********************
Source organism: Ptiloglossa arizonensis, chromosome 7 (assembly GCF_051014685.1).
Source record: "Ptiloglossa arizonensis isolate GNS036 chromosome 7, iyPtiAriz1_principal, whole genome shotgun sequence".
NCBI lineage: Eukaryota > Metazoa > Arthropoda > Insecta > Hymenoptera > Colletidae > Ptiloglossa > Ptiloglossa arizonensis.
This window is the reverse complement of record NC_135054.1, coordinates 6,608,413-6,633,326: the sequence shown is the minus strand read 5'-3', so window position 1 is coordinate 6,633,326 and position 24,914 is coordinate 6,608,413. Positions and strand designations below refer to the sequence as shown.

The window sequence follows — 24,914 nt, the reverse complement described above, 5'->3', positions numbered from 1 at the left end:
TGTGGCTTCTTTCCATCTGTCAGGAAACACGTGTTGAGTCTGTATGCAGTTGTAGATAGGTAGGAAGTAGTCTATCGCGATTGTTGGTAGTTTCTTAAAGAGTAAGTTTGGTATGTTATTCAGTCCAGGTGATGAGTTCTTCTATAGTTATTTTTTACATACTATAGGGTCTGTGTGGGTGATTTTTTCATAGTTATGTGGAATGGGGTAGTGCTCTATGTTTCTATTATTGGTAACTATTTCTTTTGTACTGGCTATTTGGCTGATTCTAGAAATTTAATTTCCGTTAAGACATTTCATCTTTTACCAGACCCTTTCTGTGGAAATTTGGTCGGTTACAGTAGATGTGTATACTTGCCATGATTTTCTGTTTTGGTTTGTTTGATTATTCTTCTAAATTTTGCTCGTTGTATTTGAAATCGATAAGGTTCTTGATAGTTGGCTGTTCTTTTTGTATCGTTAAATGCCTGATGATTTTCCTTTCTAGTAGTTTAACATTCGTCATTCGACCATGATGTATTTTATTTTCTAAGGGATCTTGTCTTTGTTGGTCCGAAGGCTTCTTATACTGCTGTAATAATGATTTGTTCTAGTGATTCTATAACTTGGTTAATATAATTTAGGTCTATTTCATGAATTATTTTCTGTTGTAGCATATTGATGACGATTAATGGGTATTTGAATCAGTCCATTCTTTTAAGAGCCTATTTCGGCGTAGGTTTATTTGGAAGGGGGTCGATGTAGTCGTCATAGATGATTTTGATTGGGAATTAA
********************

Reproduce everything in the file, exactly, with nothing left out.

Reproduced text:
Source organism: Ptiloglossa arizonensis, chromosome 7 (assembly GCF_051014685.1).
Source record: "Ptiloglossa arizonensis isolate GNS036 chromosome 7, iyPtiAriz1_principal, whole genome shotgun sequence".
NCBI lineage: Eukaryota > Metazoa > Arthropoda > Insecta > Hymenoptera > Colletidae > Ptiloglossa > Ptiloglossa arizonensis.
This window is the reverse complement of record NC_135054.1, coordinates 6,608,413-6,633,326: the sequence shown is the minus strand read 5'-3', so window position 1 is coordinate 6,633,326 and position 24,914 is coordinate 6,608,413. Positions and strand designations below refer to the sequence as shown.

The window sequence follows — 24,914 nt, the reverse complement described above, 5'->3', positions numbered from 1 at the left end:
TGTGGCTTCTTTCCATCTGTCAGGAAACACGTGTTGAGTCTGTATGCAGTTGTAGATAGGTAGGAAGTAGTCTATCGCGATTGTTGGTAGTTTCTTAAAGAGTAAGTTTGGTATGTTATTCAGTCCAGGTGATGAGTTCTTCTATAGTTATTTTTTACATACTATAGGGTCTGTGTGGGTGATTTTTTCATAGTTATGTGGAATGGGGTAGTGCTCTATGTTTCTATTATTGGTAACTATTTCTTTTGTACTGGCTATTTGGCTGATTCTAGAAATTTAATTTCCGTTAAGACATTTCATCTTTTACCAGACCCTTTCTGTGGAAATTTGGTCGGTTACAGTAGATGTGTATACTTGCCATGATTTTCTGTTTTGGTTTGTTTGATTATTCTTCTAAATTTTGCTCGTTGTATTTGAAATCGATAAGGTTCTTGATAGTTGGCTGTTCTTTTTGTATCGTTAAATGCCTGATGATTTTCCTTTCTAGTAGTTTAACATTCGTCATTCGACCATGATGTATTTTATTTTCTAAGGGATCTTGTCTTTGTTGGTCCGAAGGCTTCTTATACTGCTGTAATAATGATTTGTTCTAGTGATTCTATAACTTGGTTAATATAATTTAGGTCTATTTCATGAATTATTTTCTGTTGTAGCATATTGATGACGATTAATGGGTATTTGAATCAGTCCATTCTTTTAAGAGCCTATTTCGGCGTAGGTTTATTTGGAAGGGGGTCGATGTAGTCGTCATAGATGATTTTGATTGGGAATTAA